Use this information to chase down unpaid debts and make sure commercial partners know you will not be fobbed off by repeated promises to pay. If you are in a hole, don’t keep digging and don’t be afraid to call a customer/supplier’s bluff by putting them on a stop list.

Insist on payment for the remainder of the goods, if a customer questions part of an order, and get to know the cheque run date(s) of key debtors. Ring them up the day before and make sure your invoice is included.

Alternatively, insist on post dated cheque(s) or personal guarantees from directors/shareholders, if a customer can’t pay.

Retention of Title (RoT)

For businesses that are a supplier of goods, a RoT clause should be an essential part of the terms and conditions. However, a well drafted RoT clause will be of little use unless it is properly incorporated into commercial dealings.

At the very onset of a commercial relationship it’s important the customer signs a copy of the terms. It’s just as important to ensure that the terms are then included on all purchase forms/invoices.

Ideally, a RoT document should have sub-clauses that oblige the customer to store the goods separately and also to label them as belonging to the supplier; include a right to enter the customer’s premises to check that RoT provisions have been complied with and/or to recover goods.

RoT clauses should be enforceable on non-payment and without having to wait for a formal insolvency event. RoT should include an all monies clause. This may allow recovery of all goods even if some individual invoices have been paid.

However, the goods being claimed under a RoT clause must still be capable of identification and a supplier must be able to link them to specific invoices. The goods should also be marked with the name of the supplier, with serial numbers deployed and quoted on relevant invoices.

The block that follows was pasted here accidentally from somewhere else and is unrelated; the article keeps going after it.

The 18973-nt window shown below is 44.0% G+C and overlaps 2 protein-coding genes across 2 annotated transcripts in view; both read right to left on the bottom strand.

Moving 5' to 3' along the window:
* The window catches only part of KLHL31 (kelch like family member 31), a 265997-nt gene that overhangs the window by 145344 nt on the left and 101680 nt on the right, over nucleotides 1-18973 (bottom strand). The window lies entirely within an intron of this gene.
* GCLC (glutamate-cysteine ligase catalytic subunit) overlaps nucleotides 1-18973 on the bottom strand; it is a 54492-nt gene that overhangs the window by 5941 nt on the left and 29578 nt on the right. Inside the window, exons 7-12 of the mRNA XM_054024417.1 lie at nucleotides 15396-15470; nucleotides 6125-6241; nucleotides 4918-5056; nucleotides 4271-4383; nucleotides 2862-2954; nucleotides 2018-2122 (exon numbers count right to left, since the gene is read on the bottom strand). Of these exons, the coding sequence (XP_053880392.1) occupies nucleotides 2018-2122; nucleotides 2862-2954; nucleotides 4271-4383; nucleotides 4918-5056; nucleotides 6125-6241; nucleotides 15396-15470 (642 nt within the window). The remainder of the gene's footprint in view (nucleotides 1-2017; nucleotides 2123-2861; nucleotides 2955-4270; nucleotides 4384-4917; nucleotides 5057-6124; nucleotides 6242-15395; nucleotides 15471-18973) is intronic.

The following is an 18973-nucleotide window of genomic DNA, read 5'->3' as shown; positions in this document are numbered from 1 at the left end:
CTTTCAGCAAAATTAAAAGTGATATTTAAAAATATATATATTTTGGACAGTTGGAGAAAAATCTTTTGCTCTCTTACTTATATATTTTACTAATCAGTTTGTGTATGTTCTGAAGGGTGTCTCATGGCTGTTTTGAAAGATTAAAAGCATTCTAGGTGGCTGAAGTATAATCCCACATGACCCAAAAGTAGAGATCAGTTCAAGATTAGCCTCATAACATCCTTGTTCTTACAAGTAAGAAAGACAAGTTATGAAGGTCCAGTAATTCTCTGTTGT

Keep it confidential

You may have concerns over a supplier/customer but it’s not a good idea to broadcast these.

For example, in one of the earliest cases involving use of emails, Norwich Union was held to be vicariously liable for alleged defamatory comments made by its employees about Western Provident Association (WPA).

Norwich Union employees were using the internal intranet to circulate emails amongst themselves alleging that WPA was in financial difficulties and that the then DTI was investigating WPA.

WPA discovered that such emails were being circulated and obtained an order directing Norwich Union to preserve all of the offending emails and produce hard copies. WPA later obtained a further order allowing it to conduct a search of Norwich Union’s email records.

The case was settled out of court by means of an apology and damages (reportedly £450,000 plus costs).

Spread the risk

Lastly, if a company is beholden to one supplier/customer, what is the Plan B if this supplier/customer was to fail?

Merger and acquisition specialists have been reporting that more companies are exploring opportunities for vertical integration to protect their supply chain. A distressed supplier may be receptive to an acquisition approach from a customer.

Related pages:

Corporate more

Restructuring and Insolvency more